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July 3, 2024

Planning For Foreign Assets in Your Estate

If you own foreign assets but haven’t included them in your estate plan, it’s time to revisit your plan. It’s possible to structure the ownership of your foreign assets according to the laws of the U.S. and the country where they’re located. But you probably should engage the help of an experienced estate planning advisor so you avoid these common issues.

The Burden of Double Taxation

U.S. citizens are subject to federal gift and estate taxes on all worldwide assets, regardless of where they live or the location of the assets. This means that If you own assets in other countries, you run the risk of double taxation if the assets are also subject to inheritance, estate, and other death taxes in those countries. 

A foreign death tax credit can help offset the US gift or estate tax; however, those aren’t necessarily available in all situations.  It’s possible that you might be able to get a foreign death tax credit which can lower your US estate and gift tax. But that is often dependent on tax treaties the other country has with the United States, and in some cases those credits aren’t available.

You are a U.S. citizen if:

  • You were born in the U.S., whether or not your parents were ever U.S. citizens and regardless of where you currently reside, unless you’ve renounced your citizenship, or
  • You were born outside the U.S. but at least one of your parents was a U.S. citizen at the time.

Even if you’re not a U.S. citizen, living inside the U.S. can make your worldwide assets subject to US gifts and estate taxes. This depends on the concept of “domicile”, meaning you have made the U.S. your home and plan to return there when you leave. When the U.S. is your domicile, their gift and estate taxes apply to your assets outside that country, even if you leave the country. Unless you take action to change your domicile, these taxes apply.

This may not be cause for concern. The U.S. gift and estate tax exemption amount is $13.61 million for the 2024 tax year. But remember, the exemption amount is scheduled to revert to its pre-2018 level of $5 million (indexed for inflation) as of 2026 unless an act of Congress extends it.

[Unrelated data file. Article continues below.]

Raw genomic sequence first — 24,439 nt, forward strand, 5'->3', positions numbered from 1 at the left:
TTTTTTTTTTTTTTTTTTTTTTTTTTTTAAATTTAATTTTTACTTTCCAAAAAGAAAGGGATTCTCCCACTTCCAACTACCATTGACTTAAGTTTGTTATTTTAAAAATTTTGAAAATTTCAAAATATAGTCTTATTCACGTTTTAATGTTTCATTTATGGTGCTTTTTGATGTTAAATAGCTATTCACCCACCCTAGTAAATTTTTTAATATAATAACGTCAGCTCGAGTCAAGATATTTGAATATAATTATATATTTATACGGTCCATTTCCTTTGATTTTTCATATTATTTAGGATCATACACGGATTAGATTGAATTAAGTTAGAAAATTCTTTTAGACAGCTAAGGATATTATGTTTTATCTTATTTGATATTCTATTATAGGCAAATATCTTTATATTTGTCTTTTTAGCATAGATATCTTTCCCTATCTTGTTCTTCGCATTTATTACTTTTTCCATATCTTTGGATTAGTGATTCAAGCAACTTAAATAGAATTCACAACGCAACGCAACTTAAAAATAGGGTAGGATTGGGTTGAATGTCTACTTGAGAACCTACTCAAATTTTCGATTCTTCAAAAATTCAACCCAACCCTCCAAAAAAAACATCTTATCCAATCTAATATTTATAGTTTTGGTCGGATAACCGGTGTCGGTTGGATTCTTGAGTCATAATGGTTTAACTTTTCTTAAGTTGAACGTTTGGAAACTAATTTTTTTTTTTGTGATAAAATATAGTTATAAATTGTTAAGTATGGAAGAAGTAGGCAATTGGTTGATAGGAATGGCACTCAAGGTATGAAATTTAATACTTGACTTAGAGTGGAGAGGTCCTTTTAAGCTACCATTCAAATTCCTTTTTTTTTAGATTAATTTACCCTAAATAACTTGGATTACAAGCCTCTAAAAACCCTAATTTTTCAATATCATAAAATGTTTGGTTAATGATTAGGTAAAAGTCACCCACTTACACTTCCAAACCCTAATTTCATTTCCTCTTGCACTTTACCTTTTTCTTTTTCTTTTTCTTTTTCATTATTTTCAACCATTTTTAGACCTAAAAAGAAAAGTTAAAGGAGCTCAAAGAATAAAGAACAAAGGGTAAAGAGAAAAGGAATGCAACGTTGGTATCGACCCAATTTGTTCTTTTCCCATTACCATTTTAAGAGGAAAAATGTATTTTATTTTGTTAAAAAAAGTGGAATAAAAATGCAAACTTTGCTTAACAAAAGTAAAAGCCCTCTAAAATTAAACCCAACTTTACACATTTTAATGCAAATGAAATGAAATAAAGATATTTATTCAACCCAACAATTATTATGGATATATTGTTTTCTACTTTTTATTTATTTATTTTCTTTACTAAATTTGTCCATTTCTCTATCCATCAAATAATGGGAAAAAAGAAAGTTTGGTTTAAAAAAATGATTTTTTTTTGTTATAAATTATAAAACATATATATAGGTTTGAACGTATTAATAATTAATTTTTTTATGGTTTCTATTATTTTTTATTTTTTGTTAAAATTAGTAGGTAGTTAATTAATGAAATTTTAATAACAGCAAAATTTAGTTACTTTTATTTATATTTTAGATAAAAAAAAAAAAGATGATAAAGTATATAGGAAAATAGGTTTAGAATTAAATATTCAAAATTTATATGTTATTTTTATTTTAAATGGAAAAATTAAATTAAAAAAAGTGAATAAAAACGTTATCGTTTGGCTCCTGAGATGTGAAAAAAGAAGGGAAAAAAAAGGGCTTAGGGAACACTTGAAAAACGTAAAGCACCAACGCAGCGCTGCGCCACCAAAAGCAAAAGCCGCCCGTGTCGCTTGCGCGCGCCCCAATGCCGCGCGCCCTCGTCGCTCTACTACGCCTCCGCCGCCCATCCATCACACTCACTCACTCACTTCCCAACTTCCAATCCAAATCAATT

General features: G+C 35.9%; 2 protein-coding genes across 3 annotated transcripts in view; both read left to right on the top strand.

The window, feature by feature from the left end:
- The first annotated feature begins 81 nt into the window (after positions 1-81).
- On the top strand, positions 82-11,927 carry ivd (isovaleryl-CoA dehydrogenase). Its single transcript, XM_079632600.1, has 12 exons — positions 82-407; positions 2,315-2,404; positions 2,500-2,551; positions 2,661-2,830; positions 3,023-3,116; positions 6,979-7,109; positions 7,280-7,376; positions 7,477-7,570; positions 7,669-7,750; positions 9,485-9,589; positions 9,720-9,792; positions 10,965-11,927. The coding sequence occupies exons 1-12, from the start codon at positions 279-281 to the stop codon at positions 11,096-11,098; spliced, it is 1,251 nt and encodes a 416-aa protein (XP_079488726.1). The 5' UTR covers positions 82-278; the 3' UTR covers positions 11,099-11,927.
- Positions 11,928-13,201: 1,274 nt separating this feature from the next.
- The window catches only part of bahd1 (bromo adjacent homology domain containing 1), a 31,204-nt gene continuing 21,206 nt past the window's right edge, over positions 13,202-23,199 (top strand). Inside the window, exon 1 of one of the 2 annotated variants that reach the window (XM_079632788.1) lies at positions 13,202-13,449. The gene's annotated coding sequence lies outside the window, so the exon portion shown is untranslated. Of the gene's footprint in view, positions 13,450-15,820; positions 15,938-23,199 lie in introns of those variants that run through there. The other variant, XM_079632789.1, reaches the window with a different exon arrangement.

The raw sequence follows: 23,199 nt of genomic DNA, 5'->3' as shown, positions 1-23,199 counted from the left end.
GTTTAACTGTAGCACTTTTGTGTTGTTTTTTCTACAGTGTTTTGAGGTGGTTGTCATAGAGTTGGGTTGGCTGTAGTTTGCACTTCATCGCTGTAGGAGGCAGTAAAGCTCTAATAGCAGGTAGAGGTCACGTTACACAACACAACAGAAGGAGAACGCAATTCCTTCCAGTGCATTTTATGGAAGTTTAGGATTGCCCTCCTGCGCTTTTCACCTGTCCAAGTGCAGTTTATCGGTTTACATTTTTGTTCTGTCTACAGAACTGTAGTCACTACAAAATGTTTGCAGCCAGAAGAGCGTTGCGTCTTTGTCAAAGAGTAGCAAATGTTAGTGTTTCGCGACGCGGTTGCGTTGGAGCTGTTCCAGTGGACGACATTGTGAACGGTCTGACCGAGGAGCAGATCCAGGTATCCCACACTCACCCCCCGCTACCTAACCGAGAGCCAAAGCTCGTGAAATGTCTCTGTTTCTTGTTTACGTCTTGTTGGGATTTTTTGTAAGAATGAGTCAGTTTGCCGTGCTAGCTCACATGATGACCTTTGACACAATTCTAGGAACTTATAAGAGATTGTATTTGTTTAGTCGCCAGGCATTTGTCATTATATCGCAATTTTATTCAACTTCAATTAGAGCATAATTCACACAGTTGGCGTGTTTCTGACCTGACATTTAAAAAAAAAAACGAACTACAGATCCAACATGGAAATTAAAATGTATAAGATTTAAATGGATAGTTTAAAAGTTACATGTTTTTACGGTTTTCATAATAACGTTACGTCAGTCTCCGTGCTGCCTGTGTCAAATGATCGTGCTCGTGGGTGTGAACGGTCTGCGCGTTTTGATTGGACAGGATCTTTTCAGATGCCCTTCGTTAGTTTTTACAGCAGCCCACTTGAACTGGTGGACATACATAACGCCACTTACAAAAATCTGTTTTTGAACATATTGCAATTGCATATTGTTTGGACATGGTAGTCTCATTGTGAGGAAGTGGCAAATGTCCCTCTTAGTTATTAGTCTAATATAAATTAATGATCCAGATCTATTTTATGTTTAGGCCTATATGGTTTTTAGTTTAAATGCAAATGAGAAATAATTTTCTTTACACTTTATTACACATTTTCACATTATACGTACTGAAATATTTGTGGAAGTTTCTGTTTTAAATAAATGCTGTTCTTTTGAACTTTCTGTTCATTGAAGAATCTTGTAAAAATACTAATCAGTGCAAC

Regardless, it’s best to plan for potential estate tax in the future. Additionally, married couples have different and potentially more complex rules. This is specifically true if one spouse is not a U.S. citizen nor considered a resident for estate tax purposes.

Plan to make two wills

If you want your foreign assets distributed exactly as you’d prefer, your will must be valid in both the U.S. and the other countries where assets are located. While it can be possible to prepare a single will that meets the requirements of each jurisdiction, it is still preferable to have separate wills for your foreign assets. If you opt to have a separate will, written in the foreign country’s language (if not English), it can help smooth the probate process.

Should you opt to prepare two or more wills, you should definitely work with local counsel in each foreign jurisdiction so you can be certain your wills meet each country’s requirements. If possible, it’s preferred that your U.S. and foreign advisors are able to coordinate to avoid any nullifying conflicts between the two wills. 

The bottom line is that if you own foreign assets, the wisest decision is to work with a Smolin advisor to ensure your wishes are executed in the most tax-efficient way possible. Reach out to a Smolin Advisor for support in all your estate planning needs. 

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